Wild Crafting Violets

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Violets are one of the first plants to come up in the spring bringing a dash of cheery color to the forest floor. They are lovely little plants and have a variety of uses in food, medicine, and body products.

There are over 200 species in the Violet family that can be found growing abundantly in temperate and tropical areas all across the world. While they are herbaceous plants in North America, Europe, and Northern Asia, violet family plants native to tropical regions and South America are trees and shrubs. In North America, the violets start appearing in late February and generally bloom by the end of April. We are located in the Midwest United States, so the violets I’ll be talking about are a herbaceous variety.

Violets have heart shaped leaves and drooping flowers that are generally a deep purple. Light purple, blue, yellow, and white colored flowers are also common. The many different types of violets have similar properties and can be used the same way. The flowers and leaves of this plant are both wonderful food and medicine. They are rich in minerals and vitamins, like A and C. The flowers are sweet and a little astringent. They make a lovely garnish on salads or desserts. Their delicate flavor also lends nicely to infused liquors, vinegars, jellies, and springtime beverages.

There are many delicious ways to enjoy violets. Gin infused with violets has a very nice flavor and turns a lovely purple color when mixed with tonic water. Apple cider or rice vinegars infused with violets are wonderful in a light spring dressing. Violets can be added to tea, wine, and make a very pretty purple lemonade. They also can be used in making wild flower jelly.

Another simple, traditional way to enjoy violets by making violet syrup. In the 1930’s herbalist M. Grieve published this classic recipe in her book, A Modern Herbal. I have made a similar rendition of this recipe and it was quite delicious.

Violet Syrup: Infuse 1 lb of freshly picked violet flowers with 2 1/2 pints bowling water in a covered pot or glass jar for 24 hours. Then strain the flowers out, put the liquid in a pot, and add double the weight of the liquid in sugar. Simmer until liquid cooks down into a syrup. Do not let mixture boil. 

Violet infused water

Medicinally, violets are a diverse and potent remedy. They provide blood purifying action and help to eliminate waste in the body. They also help stimulate the lymphatic system. They can be helpful for swollen glands, congestion, coughs, and sore throats. They are a mucilaginous herb and thus, are good for soothing irritation and reducing inflammation. They are a good addition to skin care products are they are very healing and soothing for skin. This violet leaf soap from the Herbal Academy would be a perfect way to utilize the healing properties of violet leaf for sensitive or irritated skin. Click here for the recipe.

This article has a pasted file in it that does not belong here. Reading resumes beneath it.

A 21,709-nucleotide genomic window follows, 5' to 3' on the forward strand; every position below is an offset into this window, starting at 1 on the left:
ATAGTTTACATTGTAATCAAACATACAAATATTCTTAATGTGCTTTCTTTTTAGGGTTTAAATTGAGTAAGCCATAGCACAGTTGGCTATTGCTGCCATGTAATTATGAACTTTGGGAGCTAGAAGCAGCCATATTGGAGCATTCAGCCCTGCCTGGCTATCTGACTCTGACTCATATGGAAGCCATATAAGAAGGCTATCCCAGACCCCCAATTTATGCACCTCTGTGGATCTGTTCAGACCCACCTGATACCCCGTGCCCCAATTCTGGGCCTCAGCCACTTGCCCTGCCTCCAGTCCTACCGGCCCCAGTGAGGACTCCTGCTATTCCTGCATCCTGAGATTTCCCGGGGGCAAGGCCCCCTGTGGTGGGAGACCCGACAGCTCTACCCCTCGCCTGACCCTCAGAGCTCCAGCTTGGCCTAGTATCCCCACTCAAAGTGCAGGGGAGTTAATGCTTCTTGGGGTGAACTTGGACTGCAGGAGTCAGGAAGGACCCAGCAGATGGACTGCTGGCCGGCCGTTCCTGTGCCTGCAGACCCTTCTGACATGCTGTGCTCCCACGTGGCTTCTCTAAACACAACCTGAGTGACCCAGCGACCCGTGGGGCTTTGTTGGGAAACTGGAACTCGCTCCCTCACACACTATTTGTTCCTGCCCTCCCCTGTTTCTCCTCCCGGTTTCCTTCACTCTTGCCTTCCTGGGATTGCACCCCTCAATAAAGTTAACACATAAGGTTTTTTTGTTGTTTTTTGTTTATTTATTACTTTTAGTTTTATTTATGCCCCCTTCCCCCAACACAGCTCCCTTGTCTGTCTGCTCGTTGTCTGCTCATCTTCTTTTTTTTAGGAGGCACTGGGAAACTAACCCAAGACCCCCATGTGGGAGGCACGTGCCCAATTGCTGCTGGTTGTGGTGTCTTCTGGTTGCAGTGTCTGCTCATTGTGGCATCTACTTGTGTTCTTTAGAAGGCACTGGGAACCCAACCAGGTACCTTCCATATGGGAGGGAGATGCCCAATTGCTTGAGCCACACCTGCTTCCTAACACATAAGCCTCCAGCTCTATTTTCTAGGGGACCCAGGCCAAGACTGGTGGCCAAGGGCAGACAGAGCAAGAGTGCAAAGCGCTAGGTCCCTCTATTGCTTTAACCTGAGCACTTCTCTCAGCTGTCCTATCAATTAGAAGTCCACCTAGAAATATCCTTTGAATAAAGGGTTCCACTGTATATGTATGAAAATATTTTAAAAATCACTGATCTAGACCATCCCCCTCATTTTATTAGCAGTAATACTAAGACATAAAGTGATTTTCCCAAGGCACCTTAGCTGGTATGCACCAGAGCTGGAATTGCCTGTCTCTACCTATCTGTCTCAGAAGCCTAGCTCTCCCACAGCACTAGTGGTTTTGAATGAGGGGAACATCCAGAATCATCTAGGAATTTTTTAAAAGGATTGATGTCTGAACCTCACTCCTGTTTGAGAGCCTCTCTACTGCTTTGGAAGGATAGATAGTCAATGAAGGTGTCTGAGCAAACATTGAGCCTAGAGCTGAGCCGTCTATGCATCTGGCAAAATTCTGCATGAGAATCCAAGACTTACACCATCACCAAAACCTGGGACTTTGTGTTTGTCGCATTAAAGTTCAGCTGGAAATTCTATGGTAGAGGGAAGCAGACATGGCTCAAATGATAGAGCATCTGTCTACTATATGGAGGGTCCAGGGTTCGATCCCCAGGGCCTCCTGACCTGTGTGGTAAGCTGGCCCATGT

Wild Crafting Violets

When wildcrafting any plant it is important to follow a couple basic guidelines.

  1. Only harvest plants from areas that have not been sprayed by chemicals or are near roadsides where there is pollution from cars.
  2. Do not over harvest plants. Make sure that you are leaving enough plants so that you are not harming the plant population and the supply for the animals and insects that also depend on wild plants.
  3. Always take general safety precautions. Wear orange if you are going to be in the forest during hunting season. Know whose land your are foraging on and be sure that they don’t mind. Just be smart.
  4. Make sure that you know exactly what plants you are foraging if you are going to be eating them or using them in body care products. Many plants are totally safe to consume, but there are a few that can be very poisonous. Don’t be discouraged. Plant ID can be pretty easy when you start learning about it. If you don’t know how to identify a plant you could invest in a field guide that is suited for your area, ask a friend who knows a bit about plants, or find an herbalist in your area who does seasonal plant walks. There are also many great herbalists online. Much can be learned by reading their blogs and websites. Some favorites are listed here.

Wild crafting is a very enjoyable experience. Once you are able to identify a few medicinal and edible plants its very exciting to see that food and medicine grow all around us. Foraging keeps us better connected to the natural world and is a great way to get inexpensive, unique, and potent herbs, flowers, fungi, berries, greens, and barks for use in foods and medicines. Enjoy your violet wild crafting adventure. I’d love to hear about any amazing violet concoctions you come up with.

 

References:

  • A Modern Herbal: Volume II. M. Grieves. “Violet, Sweet.” 834-840.
  • Violet.” Jessica Modino. www.susunweed.com.
  • Violet Herb.” jim mcdonald. www.herbalremediesadvice.org.
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